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    Review: Ticket to Ride Europe

    February 4, 2015

    Ticket to Ride is an entry-level Eurogame about resource management, objective prioritization, and figuring out your opponents’ hidden objectives. Players are contracted to connect strings of cities throughout Eurasia by an expansive network of railroads. Each player builds his own rail lines on a limited number of contracted routes, forcing contestants to generate and spend resources and to devise building plans without letting on his ultimate objectives.

    Two to five players take turns making simple choices with complex consequences, either gathering resources, laying down tracks, or drawing new route plans. Resources take the form of train cars in one of seven different colors, plus the addition of valuable wild cards, which can be used as any color. These colors correspond to the routes printed on the game board, which link cities together. The ultimate goal for the players is to link as many cities as possible, which in turn fulfills the secret route plans drawn at the beginning of the game.

    Each turn offers players a simple choice of one action: gather, build, or draw route cards. If a player gathers, she may take two resources from those face-up in the “railyard”, or she may try her luck drawing from the top of the face-down deck. If a player builds, he may lay down tracks on the board by spending a number of resources equal to the length of track to be built, matching the same color as shown on that track. Points are scored for each track that is built (the longer the better), but the majority of points come from completing the objective route cards each player is given at the start of the game. As a third turn option, a player may always draw a new route card. But don’t overcommit – unfinished route cards are subtracted from each player’s total score at the end of the game!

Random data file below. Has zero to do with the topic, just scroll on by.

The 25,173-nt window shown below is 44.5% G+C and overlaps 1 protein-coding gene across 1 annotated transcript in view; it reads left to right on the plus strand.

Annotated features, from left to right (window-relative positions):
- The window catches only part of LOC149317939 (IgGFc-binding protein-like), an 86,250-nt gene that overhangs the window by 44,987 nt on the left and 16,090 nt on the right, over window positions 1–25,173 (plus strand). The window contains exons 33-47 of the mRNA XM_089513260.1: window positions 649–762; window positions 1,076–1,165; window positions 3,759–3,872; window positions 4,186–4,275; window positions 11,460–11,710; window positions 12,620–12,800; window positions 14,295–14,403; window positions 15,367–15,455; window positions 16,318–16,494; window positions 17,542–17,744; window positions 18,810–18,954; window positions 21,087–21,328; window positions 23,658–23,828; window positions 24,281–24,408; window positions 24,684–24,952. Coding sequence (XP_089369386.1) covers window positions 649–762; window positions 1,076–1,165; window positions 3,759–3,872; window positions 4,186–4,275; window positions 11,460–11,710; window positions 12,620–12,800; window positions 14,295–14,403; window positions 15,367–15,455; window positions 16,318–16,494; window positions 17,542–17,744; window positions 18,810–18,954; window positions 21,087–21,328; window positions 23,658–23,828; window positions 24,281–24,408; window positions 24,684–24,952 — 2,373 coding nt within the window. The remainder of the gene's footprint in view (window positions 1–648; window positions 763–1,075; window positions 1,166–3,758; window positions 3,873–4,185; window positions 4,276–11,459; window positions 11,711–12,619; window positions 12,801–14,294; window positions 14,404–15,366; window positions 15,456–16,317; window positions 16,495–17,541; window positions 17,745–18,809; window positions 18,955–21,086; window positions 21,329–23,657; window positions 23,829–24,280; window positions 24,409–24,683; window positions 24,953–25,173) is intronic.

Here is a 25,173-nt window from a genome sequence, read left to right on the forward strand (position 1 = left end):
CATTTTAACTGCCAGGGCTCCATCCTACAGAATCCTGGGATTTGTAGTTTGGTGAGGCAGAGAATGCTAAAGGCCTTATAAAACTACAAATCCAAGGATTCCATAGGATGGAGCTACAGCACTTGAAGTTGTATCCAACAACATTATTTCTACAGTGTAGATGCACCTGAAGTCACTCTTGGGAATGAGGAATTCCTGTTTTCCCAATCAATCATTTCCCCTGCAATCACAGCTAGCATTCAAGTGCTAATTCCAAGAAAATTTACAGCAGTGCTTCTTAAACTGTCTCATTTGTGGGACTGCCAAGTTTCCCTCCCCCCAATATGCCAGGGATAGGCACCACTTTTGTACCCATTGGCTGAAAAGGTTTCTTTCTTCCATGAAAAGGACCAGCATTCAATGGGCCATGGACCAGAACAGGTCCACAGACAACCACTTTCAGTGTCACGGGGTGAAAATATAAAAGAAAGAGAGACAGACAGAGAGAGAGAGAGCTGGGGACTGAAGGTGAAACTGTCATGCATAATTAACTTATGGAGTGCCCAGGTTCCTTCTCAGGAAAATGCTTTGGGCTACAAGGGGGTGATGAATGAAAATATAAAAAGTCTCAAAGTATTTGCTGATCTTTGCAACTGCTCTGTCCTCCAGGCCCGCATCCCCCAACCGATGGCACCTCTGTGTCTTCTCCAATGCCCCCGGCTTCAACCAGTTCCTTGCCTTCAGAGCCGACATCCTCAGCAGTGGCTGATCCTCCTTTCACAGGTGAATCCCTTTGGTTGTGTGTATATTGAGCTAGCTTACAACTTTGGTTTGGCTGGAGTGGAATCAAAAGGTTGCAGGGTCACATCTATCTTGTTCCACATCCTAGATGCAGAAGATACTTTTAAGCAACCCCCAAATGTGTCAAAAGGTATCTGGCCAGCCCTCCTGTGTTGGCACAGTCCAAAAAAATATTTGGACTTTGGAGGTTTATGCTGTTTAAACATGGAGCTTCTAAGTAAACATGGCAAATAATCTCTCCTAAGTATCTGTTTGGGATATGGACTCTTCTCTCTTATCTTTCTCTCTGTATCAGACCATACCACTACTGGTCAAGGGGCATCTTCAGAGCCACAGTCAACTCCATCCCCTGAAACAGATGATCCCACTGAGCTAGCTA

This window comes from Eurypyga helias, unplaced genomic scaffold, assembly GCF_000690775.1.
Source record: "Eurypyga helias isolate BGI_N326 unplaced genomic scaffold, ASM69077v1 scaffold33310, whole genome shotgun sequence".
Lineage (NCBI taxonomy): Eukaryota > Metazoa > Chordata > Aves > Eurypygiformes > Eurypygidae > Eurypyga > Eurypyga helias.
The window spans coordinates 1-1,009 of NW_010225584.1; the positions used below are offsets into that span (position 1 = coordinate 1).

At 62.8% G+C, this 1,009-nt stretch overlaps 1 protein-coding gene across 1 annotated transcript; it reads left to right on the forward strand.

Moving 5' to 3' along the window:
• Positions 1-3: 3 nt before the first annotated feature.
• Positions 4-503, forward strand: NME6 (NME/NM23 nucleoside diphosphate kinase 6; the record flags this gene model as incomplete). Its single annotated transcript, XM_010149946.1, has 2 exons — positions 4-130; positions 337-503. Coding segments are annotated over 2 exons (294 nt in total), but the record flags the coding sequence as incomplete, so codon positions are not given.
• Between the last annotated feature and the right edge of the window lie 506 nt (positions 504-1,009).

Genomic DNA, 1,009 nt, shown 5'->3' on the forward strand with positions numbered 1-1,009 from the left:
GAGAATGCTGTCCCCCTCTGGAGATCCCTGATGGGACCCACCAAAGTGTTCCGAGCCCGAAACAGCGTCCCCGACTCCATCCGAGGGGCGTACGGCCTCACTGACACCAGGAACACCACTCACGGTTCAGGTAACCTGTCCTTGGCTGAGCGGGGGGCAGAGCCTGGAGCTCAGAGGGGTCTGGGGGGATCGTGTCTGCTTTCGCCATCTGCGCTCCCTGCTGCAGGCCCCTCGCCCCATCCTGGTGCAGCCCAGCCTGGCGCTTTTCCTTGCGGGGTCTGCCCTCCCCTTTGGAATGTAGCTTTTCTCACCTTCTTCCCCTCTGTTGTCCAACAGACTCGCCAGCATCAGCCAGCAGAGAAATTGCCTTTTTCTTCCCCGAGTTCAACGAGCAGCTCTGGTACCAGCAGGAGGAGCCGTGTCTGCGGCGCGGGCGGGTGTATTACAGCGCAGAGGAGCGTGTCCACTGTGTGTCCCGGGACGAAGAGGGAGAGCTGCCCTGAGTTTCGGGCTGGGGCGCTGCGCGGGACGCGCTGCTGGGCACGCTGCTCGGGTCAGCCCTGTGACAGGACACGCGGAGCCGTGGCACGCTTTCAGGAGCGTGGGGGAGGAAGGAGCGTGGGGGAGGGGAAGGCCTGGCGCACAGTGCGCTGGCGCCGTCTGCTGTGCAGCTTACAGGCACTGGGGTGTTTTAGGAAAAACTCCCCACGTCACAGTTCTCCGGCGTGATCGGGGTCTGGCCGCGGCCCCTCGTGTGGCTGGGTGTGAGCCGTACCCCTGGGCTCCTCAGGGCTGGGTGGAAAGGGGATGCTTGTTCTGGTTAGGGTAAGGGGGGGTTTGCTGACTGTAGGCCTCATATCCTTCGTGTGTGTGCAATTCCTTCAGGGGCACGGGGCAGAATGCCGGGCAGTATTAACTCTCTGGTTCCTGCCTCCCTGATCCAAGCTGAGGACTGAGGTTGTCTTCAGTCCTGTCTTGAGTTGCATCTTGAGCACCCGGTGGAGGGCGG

To succeed at Ticket to Ride, players must carefully plan their routes all the while managing their resources used to build those routes. Keeping one’s aims secret is a must, for opponents can swoop in and take the most efficient routes if they are not claimed quickly. Some players even create strategies to disrupt their rivals’ routes, bleeding resources dry and creating more opportunities for themselves in the long-game.

    For such a simple premise, Ticket to Ride offers complex strategy and demands that players adapt to the changing board as their opponents become more established. The game excels at being very accessible to folks who don’t have extensive experience with board games, making it perfect for family gatherings and casual game nights. There is a huge family of TTR boards and maps available from Days of Wonder, and a number of base sets that all play very differently with the same set of basic rules. If you don’t want to build Europe’s mighty railways, you can give America a shot – or maybe Asia, or the Netherlands. So go forth and build your railroad empire wherever you like!
     

    -Jake

     
    If you like: Settlers of Catan, Carcassonne, Dominion
    You’d definitely enjoy: Ticket to Ride Europe
    MRP: $50.00
    Designer: Alan R. Moon
    Produced by: Days of Wonder